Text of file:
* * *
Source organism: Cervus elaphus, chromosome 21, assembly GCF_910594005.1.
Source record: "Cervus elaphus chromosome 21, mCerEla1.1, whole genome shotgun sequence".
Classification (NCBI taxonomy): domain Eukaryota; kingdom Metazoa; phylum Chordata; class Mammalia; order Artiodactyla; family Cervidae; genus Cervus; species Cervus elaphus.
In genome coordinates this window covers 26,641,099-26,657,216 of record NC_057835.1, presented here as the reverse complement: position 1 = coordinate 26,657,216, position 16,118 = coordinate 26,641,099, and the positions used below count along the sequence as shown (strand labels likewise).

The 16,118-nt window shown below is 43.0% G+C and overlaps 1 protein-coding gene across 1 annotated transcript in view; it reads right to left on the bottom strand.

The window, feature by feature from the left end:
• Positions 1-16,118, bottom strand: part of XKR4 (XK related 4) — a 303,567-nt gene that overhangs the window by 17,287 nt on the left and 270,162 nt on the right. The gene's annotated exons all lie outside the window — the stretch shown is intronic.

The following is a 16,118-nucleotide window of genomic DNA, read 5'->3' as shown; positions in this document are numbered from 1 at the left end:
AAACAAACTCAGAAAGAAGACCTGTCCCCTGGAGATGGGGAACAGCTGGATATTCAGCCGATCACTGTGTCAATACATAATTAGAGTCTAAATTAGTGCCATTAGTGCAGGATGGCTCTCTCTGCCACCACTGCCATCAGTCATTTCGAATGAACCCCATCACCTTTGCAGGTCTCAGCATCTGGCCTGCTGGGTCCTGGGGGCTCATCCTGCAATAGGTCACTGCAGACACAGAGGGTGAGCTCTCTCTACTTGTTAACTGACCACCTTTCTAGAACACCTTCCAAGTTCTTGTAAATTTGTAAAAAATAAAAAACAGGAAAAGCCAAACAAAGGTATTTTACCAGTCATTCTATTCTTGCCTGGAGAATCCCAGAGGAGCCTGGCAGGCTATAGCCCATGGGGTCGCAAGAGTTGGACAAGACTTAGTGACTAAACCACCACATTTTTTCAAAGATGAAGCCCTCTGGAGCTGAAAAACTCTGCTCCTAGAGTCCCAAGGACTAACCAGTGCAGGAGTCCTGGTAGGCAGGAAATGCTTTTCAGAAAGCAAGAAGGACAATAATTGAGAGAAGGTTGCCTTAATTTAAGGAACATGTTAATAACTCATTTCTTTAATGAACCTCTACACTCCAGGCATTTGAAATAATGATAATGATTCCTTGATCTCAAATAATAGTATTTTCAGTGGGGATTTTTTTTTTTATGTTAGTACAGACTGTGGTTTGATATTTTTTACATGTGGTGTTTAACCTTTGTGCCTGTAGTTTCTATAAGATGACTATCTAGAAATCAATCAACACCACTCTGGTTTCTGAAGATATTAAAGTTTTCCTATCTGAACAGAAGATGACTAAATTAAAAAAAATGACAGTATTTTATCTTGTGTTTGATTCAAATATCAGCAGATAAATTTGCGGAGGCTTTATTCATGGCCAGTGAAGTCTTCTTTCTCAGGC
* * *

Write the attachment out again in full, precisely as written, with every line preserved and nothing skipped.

Source organism: Cervus elaphus, chromosome 21, assembly GCF_910594005.1.
Source record: "Cervus elaphus chromosome 21, mCerEla1.1, whole genome shotgun sequence".
Classification (NCBI taxonomy): domain Eukaryota; kingdom Metazoa; phylum Chordata; class Mammalia; order Artiodactyla; family Cervidae; genus Cervus; species Cervus elaphus.
In genome coordinates this window covers 26,641,099-26,657,216 of record NC_057835.1, presented here as the reverse complement: position 1 = coordinate 26,657,216, position 16,118 = coordinate 26,641,099, and the positions used below count along the sequence as shown (strand labels likewise).

The 16,118-nt window shown below is 43.0% G+C and overlaps 1 protein-coding gene across 1 annotated transcript in view; it reads right to left on the bottom strand.

The window, feature by feature from the left end:
• Positions 1-16,118, bottom strand: part of XKR4 (XK related 4) — a 303,567-nt gene that overhangs the window by 17,287 nt on the left and 270,162 nt on the right. The gene's annotated exons all lie outside the window — the stretch shown is intronic.

The following is a 16,118-nucleotide window of genomic DNA, read 5'->3' as shown; positions in this document are numbered from 1 at the left end:
AAACAAACTCAGAAAGAAGACCTGTCCCCTGGAGATGGGGAACAGCTGGATATTCAGCCGATCACTGTGTCAATACATAATTAGAGTCTAAATTAGTGCCATTAGTGCAGGATGGCTCTCTCTGCCACCACTGCCATCAGTCATTTCGAATGAACCCCATCACCTTTGCAGGTCTCAGCATCTGGCCTGCTGGGTCCTGGGGGCTCATCCTGCAATAGGTCACTGCAGACACAGAGGGTGAGCTCTCTCTACTTGTTAACTGACCACCTTTCTAGAACACCTTCCAAGTTCTTGTAAATTTGTAAAAAATAAAAAACAGGAAAAGCCAAACAAAGGTATTTTACCAGTCATTCTATTCTTGCCTGGAGAATCCCAGAGGAGCCTGGCAGGCTATAGCCCATGGGGTCGCAAGAGTTGGACAAGACTTAGTGACTAAACCACCACATTTTTTCAAAGATGAAGCCCTCTGGAGCTGAAAAACTCTGCTCCTAGAGTCCCAAGGACTAACCAGTGCAGGAGTCCTGGTAGGCAGGAAATGCTTTTCAGAAAGCAAGAAGGACAATAATTGAGAGAAGGTTGCCTTAATTTAAGGAACATGTTAATAACTCATTTCTTTAATGAACCTCTACACTCCAGGCATTTGAAATAATGATAATGATTCCTTGATCTCAAATAATAGTATTTTCAGTGGGGATTTTTTTTTTTATGTTAGTACAGACTGTGGTTTGATATTTTTTACATGTGGTGTTTAACCTTTGTGCCTGTAGTTTCTATAAGATGACTATCTAGAAATCAATCAACACCACTCTGGTTTCTGAAGATATTAAAGTTTTCCTATCTGAACAGAAGATGACTAAATTAAAAAAAATGACAGTATTTTATCTTGTGTTTGATTCAAATATCAGCAGATAAATTTGCGGAGGCTTTATTCATGGCCAGTGAAGTCTTCTTTCTCAGGC